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Are You Geared Up to Deliver on Your Christmas Promise?

Over the last few weeks there’s been no escaping the TV and print adverts encouraging us to “buy now for Christmas”.

For retailers looking to take advantage of seasonal demand it’s not surprising that their loudly trumpeted message is ‘Guaranteed Christmas delivery’. But a new sofa bought especially for the big family gathering at Christmas will miss its big moment if it’s delivered the day after the in-laws have left. And the new dishwasher that doesn’t arrive for its busiest day of the year will be a wash out.

While marketing campaigns happily make a commitment to deliver every new sofa or dining table in time for Christmas, this promise of a merry Christmas places a lot of pressure on those responsible for last mile delivery, as well as the order fulfilment teams.

At this time of year, customers are looking for absolute certainty when it comes to the date and time of their delivery window. But when a sofa has to be specially made in one of 30 different fabrics, the retailer’s promise of ‘buy now for Christmas’ is dependent on more than vehicle and driver availability.

Retailers of made-to-order goods need to be 100% confident that the delivery windows they offer customers at the point of sale are aligned with their manufacturing capacity. There may be space in a delivery van on the 10th December, but this window can’t be promised if the sofa won’t be available until the 19th of the month.

Coping with seasonal demand not only requires last mile delivery capabilities to be ramped up at the right time. It also calls for a joined-up approach to fulfilment that means a website, or customer services system, displays delivery windows that take account of workshop capacity as well as delivery resources.

On top of this, making customers’ Christmas wishes come true is set to become ever-more
challenging as traditional purchasing patterns are disrupted by events like Black Friday and customer expectations around delivery continue to creep ever-closer to Christmas.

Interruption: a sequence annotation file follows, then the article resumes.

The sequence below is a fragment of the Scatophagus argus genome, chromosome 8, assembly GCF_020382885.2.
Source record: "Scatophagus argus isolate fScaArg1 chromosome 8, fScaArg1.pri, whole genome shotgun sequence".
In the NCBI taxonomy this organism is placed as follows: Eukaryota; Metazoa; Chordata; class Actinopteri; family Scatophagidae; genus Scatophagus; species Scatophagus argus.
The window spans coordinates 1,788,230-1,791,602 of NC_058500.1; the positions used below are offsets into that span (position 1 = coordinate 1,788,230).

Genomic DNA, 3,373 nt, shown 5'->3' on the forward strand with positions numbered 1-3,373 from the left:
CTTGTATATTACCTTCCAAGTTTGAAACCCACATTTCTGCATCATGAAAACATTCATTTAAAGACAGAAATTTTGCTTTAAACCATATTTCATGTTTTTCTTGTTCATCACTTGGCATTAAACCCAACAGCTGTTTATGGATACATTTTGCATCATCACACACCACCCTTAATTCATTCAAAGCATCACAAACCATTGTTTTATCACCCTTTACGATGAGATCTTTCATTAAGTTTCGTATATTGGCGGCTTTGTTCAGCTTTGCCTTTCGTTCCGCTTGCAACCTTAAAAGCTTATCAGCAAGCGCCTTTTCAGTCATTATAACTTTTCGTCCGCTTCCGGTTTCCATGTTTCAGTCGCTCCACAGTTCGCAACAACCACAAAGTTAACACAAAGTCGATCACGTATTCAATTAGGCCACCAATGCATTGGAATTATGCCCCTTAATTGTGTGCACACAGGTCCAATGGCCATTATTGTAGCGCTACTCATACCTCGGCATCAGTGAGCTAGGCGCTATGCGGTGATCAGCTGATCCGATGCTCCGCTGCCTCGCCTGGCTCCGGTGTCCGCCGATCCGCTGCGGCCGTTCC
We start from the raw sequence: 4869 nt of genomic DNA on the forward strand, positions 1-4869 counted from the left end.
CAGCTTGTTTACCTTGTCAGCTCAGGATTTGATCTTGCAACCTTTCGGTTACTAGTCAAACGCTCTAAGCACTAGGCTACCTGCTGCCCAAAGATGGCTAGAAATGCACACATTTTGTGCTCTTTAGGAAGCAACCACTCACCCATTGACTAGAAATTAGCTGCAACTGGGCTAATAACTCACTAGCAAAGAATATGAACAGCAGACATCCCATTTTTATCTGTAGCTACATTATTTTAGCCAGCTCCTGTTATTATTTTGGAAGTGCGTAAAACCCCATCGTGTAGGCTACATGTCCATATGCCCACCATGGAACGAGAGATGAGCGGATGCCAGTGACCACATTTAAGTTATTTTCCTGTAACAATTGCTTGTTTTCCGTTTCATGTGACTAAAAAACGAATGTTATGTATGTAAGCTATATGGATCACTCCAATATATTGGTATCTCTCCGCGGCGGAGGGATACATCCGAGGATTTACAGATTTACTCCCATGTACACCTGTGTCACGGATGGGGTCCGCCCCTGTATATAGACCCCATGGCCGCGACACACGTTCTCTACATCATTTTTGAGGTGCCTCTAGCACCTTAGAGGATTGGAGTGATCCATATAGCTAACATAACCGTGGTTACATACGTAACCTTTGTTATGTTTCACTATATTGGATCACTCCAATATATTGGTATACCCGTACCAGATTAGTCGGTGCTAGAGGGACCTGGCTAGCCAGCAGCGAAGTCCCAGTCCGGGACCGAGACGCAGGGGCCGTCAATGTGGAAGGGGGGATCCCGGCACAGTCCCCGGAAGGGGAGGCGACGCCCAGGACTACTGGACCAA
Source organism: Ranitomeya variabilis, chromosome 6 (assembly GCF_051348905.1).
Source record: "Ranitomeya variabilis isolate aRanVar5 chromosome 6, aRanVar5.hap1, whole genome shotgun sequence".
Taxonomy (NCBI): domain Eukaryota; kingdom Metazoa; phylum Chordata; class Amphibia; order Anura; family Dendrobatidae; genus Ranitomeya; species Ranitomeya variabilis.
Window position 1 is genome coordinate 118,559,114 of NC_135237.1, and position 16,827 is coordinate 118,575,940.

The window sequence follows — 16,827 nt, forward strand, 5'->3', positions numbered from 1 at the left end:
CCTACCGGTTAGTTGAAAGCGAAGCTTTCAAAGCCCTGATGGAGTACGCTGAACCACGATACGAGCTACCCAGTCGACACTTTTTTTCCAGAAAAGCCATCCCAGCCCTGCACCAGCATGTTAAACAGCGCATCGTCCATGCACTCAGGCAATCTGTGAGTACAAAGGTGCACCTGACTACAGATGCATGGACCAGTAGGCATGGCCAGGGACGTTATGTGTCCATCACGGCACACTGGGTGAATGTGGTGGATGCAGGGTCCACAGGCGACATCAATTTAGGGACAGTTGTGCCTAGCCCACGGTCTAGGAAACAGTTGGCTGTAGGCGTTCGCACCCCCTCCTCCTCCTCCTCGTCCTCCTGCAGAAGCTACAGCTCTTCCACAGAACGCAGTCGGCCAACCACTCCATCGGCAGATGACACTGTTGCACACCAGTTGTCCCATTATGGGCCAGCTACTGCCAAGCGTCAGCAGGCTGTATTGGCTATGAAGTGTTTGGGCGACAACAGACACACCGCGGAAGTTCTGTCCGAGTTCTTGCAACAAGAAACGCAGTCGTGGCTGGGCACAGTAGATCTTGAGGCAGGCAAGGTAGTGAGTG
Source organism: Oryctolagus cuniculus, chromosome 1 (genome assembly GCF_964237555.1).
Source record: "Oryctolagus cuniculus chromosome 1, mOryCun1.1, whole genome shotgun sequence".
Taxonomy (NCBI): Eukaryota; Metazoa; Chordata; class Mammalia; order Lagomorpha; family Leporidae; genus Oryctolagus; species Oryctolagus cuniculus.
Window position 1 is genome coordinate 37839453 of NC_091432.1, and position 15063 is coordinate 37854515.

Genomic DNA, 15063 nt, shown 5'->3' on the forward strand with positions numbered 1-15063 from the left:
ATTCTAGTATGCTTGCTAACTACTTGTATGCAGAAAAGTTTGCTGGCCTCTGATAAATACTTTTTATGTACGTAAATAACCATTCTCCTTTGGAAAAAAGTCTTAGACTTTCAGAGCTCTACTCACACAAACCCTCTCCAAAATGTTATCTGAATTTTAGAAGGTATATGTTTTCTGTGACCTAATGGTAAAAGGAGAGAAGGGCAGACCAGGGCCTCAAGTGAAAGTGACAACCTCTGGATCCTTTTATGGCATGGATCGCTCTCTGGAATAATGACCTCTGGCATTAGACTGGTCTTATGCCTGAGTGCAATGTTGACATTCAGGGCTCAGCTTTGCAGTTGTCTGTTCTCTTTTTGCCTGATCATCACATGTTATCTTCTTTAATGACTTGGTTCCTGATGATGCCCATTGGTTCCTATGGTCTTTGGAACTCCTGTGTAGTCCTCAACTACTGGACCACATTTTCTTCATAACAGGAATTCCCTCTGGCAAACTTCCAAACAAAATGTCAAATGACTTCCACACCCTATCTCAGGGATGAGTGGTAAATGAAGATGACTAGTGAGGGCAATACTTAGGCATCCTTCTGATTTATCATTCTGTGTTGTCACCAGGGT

Retailers are risking their reputations if their home delivery systems can’t help them rise to these challenges and factor in all that needs to happen to successfully prepare and deliver orders during their busiest sales period of the year.

If you’re responsible for home delivery order fulfilment this Christmas, you will already have your peak plans in place. For many made-to-order pieces, you may have even reached your order cut-off point for Christmas delivery. Here are a few questions to ask yourself as you work your way through all those Christmas orders:

  • Are my orders always ready for the delivery date?

Seasonal sales surges put enormous pressure on production, particularly for made-to-order products. If your home delivery system doesn’t factor in manufacturing capacity, you could well find that some of the delivery windows you offer in the festive season aren’t feasible leading to added pressure in the warehouse, or disappointed customers.

  • Do my delivery windows allow for managing and picking orders?

The time and effort involved with getting orders ready for delivery varies enormously, from simple on-site picking to trunking items from a number of locations to one depot. These differences make pinpointing realistic delivery windows dependent on your system knowing and using data about your picking and distribution capacities.

  • Can I maximise the chance of my customers being at home to receive their delivery?

The cost of delivering any large item of furniture means it’s really important to make the journey just the once. By allowing customers the chance to choose their own delivery window and then amend that booking the week before, or even the day before, will improve first time delivery success, keeping your customers happy and your costs under control.

If you answered ‘Yes’ to each question, I suspect you’re already using one of the latest home delivery solutions. A solution that means you never offer delivery windows that can’t be fulfilled because of other supply chain limitations.

If you said ‘No’, then perhaps it’s time to start thinking about when you can do differently to make Christmas 2017 your best year ever. For late deliveries don’t just mean Christmas day disappointment, they can also mean brands lose some of their sparkle in customers’ eyes for good.

If you’re interested in finding out how Argos and Dreams have put customers at the centre of their home delivery operations, why not read Key considerations for home delivery best practice: a few words of advice from Argos, Dreams and Wincanton.

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